The picture below wins today's "Blogger's Choice Award"! It shows an long outflow from a cumulonimbus cloud, seen from an altitude of about 20,000' when approaching Manaus. Picture credits go to Steffen Gemsa for this one and to Johannes Schneider for the pictures above. At 2200Z (1800 local) HALO landed at the Manaus International Airport.
As promised, there is a second itinerary for this day! Since I was not on HALO, I took the commercial flight on Lufthansa to Rio de Janeiro (11:40 hours long), and then got to spend almost eight hours in beautiful Rio airport waiting for my connection for the 4:15 hour flight to Manaus. I was lucky enough to get a window seat on this flight, and could get a first survey of aerosol and cloud conditions along a stretch from about 23 S to 3 S. I'll show some pictures from this flight below, but keep in mind that pictures of aerosol hazes are, well, a bit hazy!
Starting from Rio, the aerosol burden increased going north, and my first image shows a typical sky at about 19 S. What it also shows is one of the big problems Brazil is facing at this time: the huge reservoir at Tres Marias in Minas Gerais State, like many other reservoirs in Brazil, is almost empty because of a severe drought that has been going on for a long time now. That makes our ACRIDICON-CHUVA research, which addresses the connections between aerosols, clouds, and rain, particularly relevant to this region.
From about 12°S on the air go so hazy that it became difficult to see the ground, and the densest haze was reached at around 10°S.
The cumulus convection was more active here as well than in the south, and many clouds were rising to our flight altitude of 36,000’ and even well above us.
On some of them, I could observe the typical wispy plumes of ice particles detraining from the cloud.
At about 6°S, the air became noticeably cleaner, and one could see small muddy rivers flowing through the rain forest.
Near Manaus, I had the first view of the Amazon River, which was below quite dense haze, apparently produced by some burning along the shores of the river further downstream to the east. North of the river was a line of cumulus convection.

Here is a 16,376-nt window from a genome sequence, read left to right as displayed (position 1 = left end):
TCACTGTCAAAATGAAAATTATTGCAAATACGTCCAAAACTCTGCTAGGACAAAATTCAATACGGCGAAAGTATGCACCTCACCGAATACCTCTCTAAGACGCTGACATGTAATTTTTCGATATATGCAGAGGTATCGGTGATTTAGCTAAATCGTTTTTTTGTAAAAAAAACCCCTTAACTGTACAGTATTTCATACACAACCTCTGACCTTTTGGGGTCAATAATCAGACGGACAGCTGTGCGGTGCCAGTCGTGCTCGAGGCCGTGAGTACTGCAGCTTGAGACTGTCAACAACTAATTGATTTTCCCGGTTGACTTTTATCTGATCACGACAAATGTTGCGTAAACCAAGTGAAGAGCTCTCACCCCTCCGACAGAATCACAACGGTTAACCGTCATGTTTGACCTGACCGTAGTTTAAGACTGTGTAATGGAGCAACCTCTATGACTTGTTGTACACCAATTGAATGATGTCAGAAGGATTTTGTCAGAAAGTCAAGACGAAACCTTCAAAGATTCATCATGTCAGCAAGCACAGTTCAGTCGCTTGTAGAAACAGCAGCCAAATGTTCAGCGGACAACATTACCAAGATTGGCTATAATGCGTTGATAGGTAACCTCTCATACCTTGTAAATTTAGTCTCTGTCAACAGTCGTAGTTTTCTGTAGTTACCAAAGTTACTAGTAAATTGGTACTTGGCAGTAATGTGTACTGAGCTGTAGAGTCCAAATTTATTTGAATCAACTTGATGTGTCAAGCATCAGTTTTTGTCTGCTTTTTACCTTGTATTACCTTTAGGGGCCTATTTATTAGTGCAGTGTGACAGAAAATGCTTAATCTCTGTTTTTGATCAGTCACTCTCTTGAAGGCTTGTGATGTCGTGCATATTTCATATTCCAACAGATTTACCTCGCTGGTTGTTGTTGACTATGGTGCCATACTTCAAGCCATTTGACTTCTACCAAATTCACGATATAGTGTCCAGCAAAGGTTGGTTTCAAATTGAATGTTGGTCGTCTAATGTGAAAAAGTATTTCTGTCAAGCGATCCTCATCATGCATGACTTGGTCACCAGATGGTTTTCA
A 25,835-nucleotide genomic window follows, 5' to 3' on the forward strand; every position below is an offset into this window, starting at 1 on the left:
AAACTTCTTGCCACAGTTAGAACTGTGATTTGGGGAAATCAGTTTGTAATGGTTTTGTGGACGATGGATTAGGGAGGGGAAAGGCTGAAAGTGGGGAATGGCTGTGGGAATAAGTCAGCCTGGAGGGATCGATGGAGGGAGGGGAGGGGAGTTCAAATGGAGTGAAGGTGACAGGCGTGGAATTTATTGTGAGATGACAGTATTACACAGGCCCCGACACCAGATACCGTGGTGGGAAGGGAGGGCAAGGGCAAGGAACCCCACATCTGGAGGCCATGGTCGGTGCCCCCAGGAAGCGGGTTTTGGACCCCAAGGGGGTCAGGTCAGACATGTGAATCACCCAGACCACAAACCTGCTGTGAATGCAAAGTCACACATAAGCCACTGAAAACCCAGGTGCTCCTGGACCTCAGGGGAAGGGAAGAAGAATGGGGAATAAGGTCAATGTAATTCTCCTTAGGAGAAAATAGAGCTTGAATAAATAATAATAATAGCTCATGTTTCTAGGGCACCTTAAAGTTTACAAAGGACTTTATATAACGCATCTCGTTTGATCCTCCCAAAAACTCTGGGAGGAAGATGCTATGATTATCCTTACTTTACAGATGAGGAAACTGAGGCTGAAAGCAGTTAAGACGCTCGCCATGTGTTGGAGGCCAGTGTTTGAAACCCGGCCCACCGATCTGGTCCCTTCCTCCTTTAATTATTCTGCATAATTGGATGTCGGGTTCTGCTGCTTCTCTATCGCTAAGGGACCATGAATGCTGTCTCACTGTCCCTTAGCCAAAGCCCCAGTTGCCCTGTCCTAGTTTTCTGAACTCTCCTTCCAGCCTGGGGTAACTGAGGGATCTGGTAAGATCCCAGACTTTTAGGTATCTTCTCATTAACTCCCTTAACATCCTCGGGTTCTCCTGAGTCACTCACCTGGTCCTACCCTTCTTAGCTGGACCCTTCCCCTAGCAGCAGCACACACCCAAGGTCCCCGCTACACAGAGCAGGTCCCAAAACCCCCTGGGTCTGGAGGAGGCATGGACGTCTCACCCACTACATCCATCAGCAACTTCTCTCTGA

Then came one of the main touristic features of Manaus, the Meeting of the Waters, where the muddy Solimões River to the South and the coffee-brown Rio Negro flow for a while side by side in the same channel, before they merge to form the actual Amazon River. This being the dry season, the view was a lot less clear than what one can see in the rainy season.
Finally, after a sweep by the city of Manaus, our home away from home for the next month or so, the Hotel Tropical and the Park Suites Hotel tower, located along the Rio Negro came into view just before landing at Manaus airport.
Today, the "real" ACRIDICON campaign began, as HALO left its home base in Bavaria and flew to the Cape Verde Islands, a stepping stone on the jump across the Atlantic to Brazil. I was not on this flight, but I could participate virtually through the satellite link with the plane. HALO took off punctually at 1200 local time (1000Z) and climbed to 39,000'. If flew across Bavaria, Lake Constance, Switzerland, and France, and crossed the Pyrenees to enter Spain. For a while HALO chased the contrail of another plane.
After leaving Spain, HALO went out over the Atlantic and flew along the coast of North Africa, across the Canary Islands, heading for Sal Island in the Cape Verde Islands. The meteorological models had forecast a big layer of Sahara dust, centered at an altitude of about 2 km, that was spreading out from Africa across the Atlantic. To test the models, and to learn more about the properties of the dust aerosols, we took HALO down to 11000' and then 6000' as we were approaching the islands, and indeed there was a dense layer of dust that we were able to take measurements in.
(Thanks to Steffen Gemsa, Johannes Schneider, and Andreas Minikin for the pictures in this blog entry!)
The goal of the second flight today was mostly to test the instrument operations in clouds, including the sampling of cloud drops and ice particles with an instrument called Counterflow Virtual Impactor, or CVI. The CVI inlet is one of the many probes and intakes that are mounted on top of the aircraft. You can see the probes on the picture to the left, which was taken during fueling of HALO. The CVI and some other inlets can be seen in more detail on the pictures below. For more information on these inlets see http://www.enviscope.de/engineering/inlet-systems/